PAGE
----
We all need a break from our thoughts sometimes and the brain can feel refreshed afterwards. The problem comes when there are issues in your life you really do need to think about, reflect on and decide upon and you are using #exercise to avoid this. I'm not saying don't exercise: it really will help reduce stress and anxiety but the the problem with activities which help you avoid a problem is that the problem is still there when you stop. The issues which made you drink will still be there in February and at some point you may need to deal with the stressful situation which made you want to do a #Triathlon:


Talking to a #psychotherapist could really help you unravel and understand what is happening for you, what is really causing you stress and anxiety and get the most psychological benefit from the #exercise or #DryJanuary, leading to positive, lasting change.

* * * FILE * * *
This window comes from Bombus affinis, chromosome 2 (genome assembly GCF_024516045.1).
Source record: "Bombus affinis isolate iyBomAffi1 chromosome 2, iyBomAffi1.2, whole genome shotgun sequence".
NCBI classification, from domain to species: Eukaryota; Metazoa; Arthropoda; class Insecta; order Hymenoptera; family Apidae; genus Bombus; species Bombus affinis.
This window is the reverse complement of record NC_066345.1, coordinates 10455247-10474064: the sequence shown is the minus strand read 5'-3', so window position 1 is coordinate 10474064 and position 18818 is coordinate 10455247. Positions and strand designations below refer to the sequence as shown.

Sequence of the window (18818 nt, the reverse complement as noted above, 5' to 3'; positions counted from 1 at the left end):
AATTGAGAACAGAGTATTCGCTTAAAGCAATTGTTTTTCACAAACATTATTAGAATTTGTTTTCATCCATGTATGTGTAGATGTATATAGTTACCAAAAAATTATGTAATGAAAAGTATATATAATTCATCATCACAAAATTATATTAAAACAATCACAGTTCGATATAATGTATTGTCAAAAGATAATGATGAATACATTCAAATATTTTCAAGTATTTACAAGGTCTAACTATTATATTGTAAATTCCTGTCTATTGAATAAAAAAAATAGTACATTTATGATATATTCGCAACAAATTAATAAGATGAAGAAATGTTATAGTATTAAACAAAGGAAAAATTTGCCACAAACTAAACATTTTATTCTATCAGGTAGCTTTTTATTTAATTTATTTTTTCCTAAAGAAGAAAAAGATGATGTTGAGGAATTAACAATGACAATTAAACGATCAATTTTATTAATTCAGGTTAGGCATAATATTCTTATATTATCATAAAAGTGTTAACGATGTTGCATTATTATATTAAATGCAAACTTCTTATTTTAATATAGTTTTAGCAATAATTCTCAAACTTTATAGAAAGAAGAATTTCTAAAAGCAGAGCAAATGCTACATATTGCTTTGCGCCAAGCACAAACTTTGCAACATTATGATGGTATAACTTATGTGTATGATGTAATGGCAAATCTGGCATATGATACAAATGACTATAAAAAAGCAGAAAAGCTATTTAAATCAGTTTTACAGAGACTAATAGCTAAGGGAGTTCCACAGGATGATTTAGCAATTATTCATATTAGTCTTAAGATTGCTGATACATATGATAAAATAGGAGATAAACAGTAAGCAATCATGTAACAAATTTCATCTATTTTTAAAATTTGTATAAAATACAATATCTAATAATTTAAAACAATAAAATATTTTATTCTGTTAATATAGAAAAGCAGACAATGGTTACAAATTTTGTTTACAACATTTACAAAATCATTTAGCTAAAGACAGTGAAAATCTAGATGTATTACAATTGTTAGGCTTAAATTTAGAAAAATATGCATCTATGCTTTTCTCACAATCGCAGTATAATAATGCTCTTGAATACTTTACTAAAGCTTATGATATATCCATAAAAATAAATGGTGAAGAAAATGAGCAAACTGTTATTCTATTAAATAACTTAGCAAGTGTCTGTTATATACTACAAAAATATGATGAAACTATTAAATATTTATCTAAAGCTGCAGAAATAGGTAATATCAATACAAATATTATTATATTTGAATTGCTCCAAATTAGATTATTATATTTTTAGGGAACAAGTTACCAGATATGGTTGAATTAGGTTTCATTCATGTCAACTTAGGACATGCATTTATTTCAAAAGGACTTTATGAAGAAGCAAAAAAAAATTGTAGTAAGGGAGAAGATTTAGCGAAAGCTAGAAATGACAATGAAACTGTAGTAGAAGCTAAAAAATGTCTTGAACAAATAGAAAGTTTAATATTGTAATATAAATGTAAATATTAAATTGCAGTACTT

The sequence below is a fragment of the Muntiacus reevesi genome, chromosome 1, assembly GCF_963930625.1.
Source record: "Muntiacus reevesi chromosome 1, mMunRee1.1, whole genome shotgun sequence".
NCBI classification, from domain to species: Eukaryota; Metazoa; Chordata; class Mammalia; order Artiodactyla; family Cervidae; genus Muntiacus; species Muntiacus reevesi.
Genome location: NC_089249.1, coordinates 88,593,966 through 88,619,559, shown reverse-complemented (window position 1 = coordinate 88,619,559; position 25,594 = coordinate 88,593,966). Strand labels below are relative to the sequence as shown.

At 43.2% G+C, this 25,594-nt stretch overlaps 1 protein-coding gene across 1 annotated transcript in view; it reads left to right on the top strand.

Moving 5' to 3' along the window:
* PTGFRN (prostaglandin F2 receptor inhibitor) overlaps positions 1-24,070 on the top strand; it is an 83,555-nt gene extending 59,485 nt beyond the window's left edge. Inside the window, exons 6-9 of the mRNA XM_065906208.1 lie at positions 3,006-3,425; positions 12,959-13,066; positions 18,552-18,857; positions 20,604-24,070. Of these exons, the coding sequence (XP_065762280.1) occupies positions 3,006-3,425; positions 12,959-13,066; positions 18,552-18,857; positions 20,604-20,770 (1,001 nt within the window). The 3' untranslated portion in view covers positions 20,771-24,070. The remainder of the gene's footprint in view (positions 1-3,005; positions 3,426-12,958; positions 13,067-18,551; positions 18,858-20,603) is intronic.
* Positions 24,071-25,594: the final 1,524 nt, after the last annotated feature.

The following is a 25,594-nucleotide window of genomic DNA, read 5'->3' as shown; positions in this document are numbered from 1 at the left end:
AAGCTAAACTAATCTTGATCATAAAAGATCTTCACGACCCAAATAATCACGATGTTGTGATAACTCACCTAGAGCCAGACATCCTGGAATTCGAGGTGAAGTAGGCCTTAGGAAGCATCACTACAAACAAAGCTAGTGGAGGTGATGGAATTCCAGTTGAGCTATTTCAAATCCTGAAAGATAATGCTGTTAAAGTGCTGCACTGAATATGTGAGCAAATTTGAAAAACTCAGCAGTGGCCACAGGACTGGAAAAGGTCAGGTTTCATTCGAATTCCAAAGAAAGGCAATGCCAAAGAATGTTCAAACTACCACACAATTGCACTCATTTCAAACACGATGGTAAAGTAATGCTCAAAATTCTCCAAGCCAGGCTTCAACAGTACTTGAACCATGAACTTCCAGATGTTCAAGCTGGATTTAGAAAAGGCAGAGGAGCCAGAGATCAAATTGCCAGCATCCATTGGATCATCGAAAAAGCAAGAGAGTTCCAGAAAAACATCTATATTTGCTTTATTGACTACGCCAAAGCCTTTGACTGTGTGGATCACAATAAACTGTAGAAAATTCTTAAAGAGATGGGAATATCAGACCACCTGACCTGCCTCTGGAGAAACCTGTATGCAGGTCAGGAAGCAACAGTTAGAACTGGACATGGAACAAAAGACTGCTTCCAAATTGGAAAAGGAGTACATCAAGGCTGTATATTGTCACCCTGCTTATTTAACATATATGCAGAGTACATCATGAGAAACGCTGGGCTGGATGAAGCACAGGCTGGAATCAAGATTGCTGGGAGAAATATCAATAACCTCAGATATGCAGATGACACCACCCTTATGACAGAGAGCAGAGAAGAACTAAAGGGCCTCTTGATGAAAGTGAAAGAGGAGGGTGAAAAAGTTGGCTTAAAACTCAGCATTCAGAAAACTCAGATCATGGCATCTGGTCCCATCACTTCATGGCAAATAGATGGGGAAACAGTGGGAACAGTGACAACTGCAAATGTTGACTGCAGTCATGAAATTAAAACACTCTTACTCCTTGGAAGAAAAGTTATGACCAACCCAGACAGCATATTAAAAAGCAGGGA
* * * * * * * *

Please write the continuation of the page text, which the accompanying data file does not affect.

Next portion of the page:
Whatever your reasons for making a change and whatever your actual resolution, you may be finding sticking to it a real struggle. Somewhere inside you, there might be a quiet but persistent voice, whispering to you that you are weak willed and useless, that you never stick at anything and might as well give up. You will never amount to anything.


A #lifecoach might call this a set of "limiting beliefs." A #EMDR Therapist might call them Blocking Beliefs or Negative Cognitions and there are many other terms besides. Whatever you call this whispering, negative voice, there are things you can do to silence it, help your confidence and motivation to make lasting, positive change in your life.